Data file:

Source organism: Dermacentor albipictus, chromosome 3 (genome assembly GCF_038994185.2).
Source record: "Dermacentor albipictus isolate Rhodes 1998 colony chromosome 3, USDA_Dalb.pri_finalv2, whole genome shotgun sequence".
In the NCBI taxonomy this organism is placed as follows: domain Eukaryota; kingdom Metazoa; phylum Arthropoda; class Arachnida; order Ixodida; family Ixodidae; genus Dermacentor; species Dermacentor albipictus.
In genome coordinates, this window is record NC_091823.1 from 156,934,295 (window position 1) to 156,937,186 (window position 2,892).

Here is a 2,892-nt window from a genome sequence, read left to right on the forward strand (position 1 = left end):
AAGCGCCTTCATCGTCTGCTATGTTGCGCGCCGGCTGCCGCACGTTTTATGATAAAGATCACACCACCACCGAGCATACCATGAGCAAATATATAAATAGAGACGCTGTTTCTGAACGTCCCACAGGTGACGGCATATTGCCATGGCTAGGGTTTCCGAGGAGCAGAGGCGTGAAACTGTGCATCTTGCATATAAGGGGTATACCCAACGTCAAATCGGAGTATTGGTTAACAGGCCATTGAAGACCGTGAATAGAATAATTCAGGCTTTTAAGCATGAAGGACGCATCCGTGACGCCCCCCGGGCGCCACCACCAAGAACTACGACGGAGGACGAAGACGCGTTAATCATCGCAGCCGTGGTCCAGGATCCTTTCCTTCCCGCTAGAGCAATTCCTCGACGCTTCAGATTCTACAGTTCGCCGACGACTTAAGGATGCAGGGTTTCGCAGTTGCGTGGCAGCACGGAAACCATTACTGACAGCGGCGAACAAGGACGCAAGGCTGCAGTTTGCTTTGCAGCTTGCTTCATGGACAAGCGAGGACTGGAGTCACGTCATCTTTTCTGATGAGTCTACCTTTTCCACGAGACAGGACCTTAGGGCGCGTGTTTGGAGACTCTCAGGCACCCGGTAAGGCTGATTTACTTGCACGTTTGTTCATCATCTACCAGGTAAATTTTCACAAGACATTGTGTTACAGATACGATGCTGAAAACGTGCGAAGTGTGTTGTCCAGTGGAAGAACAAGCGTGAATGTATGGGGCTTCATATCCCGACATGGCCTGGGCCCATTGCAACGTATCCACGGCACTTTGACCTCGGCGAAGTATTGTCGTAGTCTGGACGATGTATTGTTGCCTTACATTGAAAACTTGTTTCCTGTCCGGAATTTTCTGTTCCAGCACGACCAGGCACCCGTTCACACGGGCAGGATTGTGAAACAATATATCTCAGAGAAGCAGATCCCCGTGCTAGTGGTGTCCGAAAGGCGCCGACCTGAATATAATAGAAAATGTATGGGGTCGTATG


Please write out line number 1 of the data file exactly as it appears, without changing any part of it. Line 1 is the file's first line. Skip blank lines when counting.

Source organism: Dermacentor albipictus, chromosome 3 (genome assembly GCF_038994185.2).